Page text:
So, what makes Pittsburgh the second best place to start a business? “Experience.” Mark sums it up in one word, “During the dot com bubble a lot of people found success and they’ve stuck around.” Because of these success stories, Mark continues, “Pittsburgh now has more and more sophisticated, angel investors who want to be involved and make their investments a success.” Of course, that’s not it. After the success of some university spin-offs like Vivimio (MobileFusion is a spin-off as well) the university community saw the path to commercialization being blazed. “Both professors and students are more savvy and better understand how their research and technologies create products that have a market.” Have the university transfer offices been better at encouraging and assigning spin-offs? “Not really. From my perspective it’s been more that the university communities are seeing success which encourages more success.”

Then what will it take to move to number one? “We’re overtaxed by a not business friendly government. When comparing the cost of business in Pittsburgh to other cities, or even neighboring counties, Pittsburgh costs too much.” There are many things that come into play other than taxes and city government, though. “AlphaLab and InnovationWorks are great for financing start-ups, but we need more later-stage financing.” Mark speaks about what gets more money to come to town. “Success. And luck. Successes attract more money and luck plays a big part of it.” How does success attract more money? “Success brings more money into the city, and when they are here, they look all around.”

Why Kevin Acklin? “Kevin would be a great mayor. We need someone that brings intelligence and maturity to solve our tough problems.” On day one Kevin needs to take action to attract more investments in Pittsburgh. What does he need to do? “We need to ask if we need all of this bureaucracy. Can we do what we need to do with less and be better at it? Yes. No one believes that we are delivering our services in a meaningful way – not even the people working for the city.” Having worked in government and business Mark speaks with a passion to see his city succeed – to see real leaders step-up. He is quick to point out that leaders do not always have to be in charge, but that this city lacks leadership.

To be one of the successes that you think Pittsburgh needs, what advice to do you have for those starting out? “Expand your social network outside of the city. Technology and money are not enough. What makes and will continue to make Pittsburgh great are the relationships our entrepreneurs have with the rest of the world.”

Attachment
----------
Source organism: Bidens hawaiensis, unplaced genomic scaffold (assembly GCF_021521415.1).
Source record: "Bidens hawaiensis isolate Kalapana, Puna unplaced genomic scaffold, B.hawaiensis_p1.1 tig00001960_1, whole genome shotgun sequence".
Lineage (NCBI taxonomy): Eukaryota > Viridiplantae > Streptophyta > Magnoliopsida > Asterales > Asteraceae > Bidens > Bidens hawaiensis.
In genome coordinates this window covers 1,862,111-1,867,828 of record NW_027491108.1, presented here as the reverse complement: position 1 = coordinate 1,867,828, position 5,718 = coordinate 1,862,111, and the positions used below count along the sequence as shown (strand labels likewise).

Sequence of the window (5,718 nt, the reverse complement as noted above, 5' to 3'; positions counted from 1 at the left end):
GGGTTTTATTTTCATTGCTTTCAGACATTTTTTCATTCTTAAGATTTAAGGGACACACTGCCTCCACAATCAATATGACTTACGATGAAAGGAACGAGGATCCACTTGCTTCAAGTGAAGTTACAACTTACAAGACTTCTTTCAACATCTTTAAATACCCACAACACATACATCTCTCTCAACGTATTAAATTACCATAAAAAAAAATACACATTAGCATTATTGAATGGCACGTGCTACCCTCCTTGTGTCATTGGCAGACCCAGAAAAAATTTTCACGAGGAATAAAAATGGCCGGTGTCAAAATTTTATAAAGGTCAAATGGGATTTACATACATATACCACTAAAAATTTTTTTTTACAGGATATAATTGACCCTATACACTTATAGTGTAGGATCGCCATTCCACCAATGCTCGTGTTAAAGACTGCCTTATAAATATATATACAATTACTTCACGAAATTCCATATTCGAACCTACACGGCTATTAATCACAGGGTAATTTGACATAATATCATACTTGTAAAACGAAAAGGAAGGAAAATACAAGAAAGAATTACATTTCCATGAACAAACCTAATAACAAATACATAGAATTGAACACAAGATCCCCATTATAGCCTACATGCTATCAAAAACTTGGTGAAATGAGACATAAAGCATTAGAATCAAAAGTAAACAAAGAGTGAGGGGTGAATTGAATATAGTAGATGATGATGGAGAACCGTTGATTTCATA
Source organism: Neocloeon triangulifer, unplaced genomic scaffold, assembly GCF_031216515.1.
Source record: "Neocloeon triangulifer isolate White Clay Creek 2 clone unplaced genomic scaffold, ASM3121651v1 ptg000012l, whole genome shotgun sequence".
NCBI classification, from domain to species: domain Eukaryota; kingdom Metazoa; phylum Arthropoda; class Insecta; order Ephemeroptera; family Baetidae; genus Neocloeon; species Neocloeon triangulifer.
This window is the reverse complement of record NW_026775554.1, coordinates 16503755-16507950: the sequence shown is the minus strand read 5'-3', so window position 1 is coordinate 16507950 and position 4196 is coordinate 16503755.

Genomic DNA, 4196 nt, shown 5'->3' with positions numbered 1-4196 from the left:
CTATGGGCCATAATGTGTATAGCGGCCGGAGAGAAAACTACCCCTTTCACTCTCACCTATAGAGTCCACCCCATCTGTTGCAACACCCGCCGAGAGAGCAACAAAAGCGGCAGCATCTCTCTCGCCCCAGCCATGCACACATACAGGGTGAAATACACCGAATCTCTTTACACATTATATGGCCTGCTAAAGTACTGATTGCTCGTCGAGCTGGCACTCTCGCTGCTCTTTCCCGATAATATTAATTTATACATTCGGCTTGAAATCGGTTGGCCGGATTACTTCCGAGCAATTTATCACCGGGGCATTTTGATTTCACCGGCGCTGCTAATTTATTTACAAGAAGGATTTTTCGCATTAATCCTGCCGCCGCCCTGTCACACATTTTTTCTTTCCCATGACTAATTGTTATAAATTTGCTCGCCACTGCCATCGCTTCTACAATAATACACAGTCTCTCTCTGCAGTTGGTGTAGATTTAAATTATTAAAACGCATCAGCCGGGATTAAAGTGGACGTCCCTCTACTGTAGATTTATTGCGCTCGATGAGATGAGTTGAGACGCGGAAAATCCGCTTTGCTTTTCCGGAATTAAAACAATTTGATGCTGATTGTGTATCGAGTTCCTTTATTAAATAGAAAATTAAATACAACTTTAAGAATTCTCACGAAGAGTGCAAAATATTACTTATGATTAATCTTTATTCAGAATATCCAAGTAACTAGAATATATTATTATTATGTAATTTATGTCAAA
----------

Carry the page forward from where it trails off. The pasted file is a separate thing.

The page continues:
Mark isn’t just passionate about building businesses; he is passionate about building better communities. His ask of you? “Have faith in the future of Pittsburgh. Get engaged and take personal responsibility. Ask the tough questions, and then demand answers.”

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Here is another video interview by Jia from the iTwixie team. This time we talk to Anthony Closkey about how tween girls will use the site. He feels that tweens are better at social networking then any other age group.

After watching both of these interviews I still have few questions:

  1. With the growing popularity of Facebook is there room for a niche network like this?
  2. What happens when the tween is no longer a tween?
  3. Are they kicked off the site, left to start their online life over again on another social networking site?

The site has been live for awhile now so maybe these questions will be answered in time.

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iTwixie Logo

For the fourth part of our ongoing AlphaLab interview series, we are pleased to present three interviews with the team behind the recently launched iTwixie.

iTwixie is developing the ultimate online hangout for ‘tween’ girls. Today’s parents, educators and caregivers worry about how marketers approach their 8-14 year-old girls. iTwixie will inspire and unite ‘tween girls on a site that’s safe, age-appropriate and fun.

In this first team interview, Jia talks with iTwixie developer, Cynthia Closkey about how they developed their social network, why it’s like delicious and nutritious cereal, and the support AlphaLab provided them. Stay tuned more iTwixie interviews soon!

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For the third part of our ongoing AlphaLab interview series, we present a long free-form interview with the founders of InnomiNet about their recently launched BitBlinder network.

Marketers, corporations, criminals, and governments all monitor your online activities. Some even use filters to completely block your access to information. BitBlinder is software that gives you back your online freedom. BitBlinder aims to preserve your privacy and keep your IP address safe from them. It also allows you to avoid most restrictions and filters on you Internet access. BitBlinder supports both BitTorrent and normal web traffic. Go download it for free right now at bitblinder.com!

In this minimally edited interview, Jia talks with InnomiNet cofounders, Josh Albrecht and Matt Kaniaris about BitBlinder, online privacy rights, the Tor anonymity network, the MIT Open Source License, peer-to-peer filesharing, safe harbor provisions, government watch lists, and hacker honeypots. Don’t worry if you don’t understand most of those terms since the interview starts off with a proposed martial arts demonstration that quickly morphs into an awkward bromantic gesture.